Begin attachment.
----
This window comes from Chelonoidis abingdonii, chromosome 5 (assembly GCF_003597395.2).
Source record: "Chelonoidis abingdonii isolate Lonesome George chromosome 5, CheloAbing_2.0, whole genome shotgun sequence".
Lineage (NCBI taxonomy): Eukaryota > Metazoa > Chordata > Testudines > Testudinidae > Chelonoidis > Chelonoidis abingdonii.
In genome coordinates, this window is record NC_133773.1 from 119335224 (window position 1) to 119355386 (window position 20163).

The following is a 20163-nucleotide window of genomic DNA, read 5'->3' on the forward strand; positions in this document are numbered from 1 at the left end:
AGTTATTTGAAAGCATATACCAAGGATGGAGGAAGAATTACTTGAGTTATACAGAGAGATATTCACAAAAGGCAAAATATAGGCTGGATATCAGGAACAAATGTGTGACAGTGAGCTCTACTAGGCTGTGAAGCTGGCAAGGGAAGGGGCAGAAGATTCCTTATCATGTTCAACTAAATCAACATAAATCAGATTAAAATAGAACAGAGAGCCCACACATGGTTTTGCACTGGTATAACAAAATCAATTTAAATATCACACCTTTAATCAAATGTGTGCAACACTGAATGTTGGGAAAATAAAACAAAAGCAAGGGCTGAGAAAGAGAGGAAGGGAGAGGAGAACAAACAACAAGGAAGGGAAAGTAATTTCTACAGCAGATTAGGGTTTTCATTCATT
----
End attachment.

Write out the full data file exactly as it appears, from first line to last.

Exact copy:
This window comes from Chelonoidis abingdonii, chromosome 5 (assembly GCF_003597395.2).
Source record: "Chelonoidis abingdonii isolate Lonesome George chromosome 5, CheloAbing_2.0, whole genome shotgun sequence".
Lineage (NCBI taxonomy): Eukaryota > Metazoa > Chordata > Testudines > Testudinidae > Chelonoidis > Chelonoidis abingdonii.
In genome coordinates, this window is record NC_133773.1 from 119335224 (window position 1) to 119355386 (window position 20163).

The following is a 20163-nucleotide window of genomic DNA, read 5'->3' on the forward strand; positions in this document are numbered from 1 at the left end:
AGTTATTTGAAAGCATATACCAAGGATGGAGGAAGAATTACTTGAGTTATACAGAGAGATATTCACAAAAGGCAAAATATAGGCTGGATATCAGGAACAAATGTGTGACAGTGAGCTCTACTAGGCTGTGAAGCTGGCAAGGGAAGGGGCAGAAGATTCCTTATCATGTTCAACTAAATCAACATAAATCAGATTAAAATAGAACAGAGAGCCCACACATGGTTTTGCACTGGTATAACAAAATCAATTTAAATATCACACCTTTAATCAAATGTGTGCAACACTGAATGTTGGGAAAATAAAACAAAAGCAAGGGCTGAGAAAGAGAGGAAGGGAGAGGAGAACAAACAACAAGGAAGGGAAAGTAATTTCTACAGCAGATTAGGGTTTTCATTCATT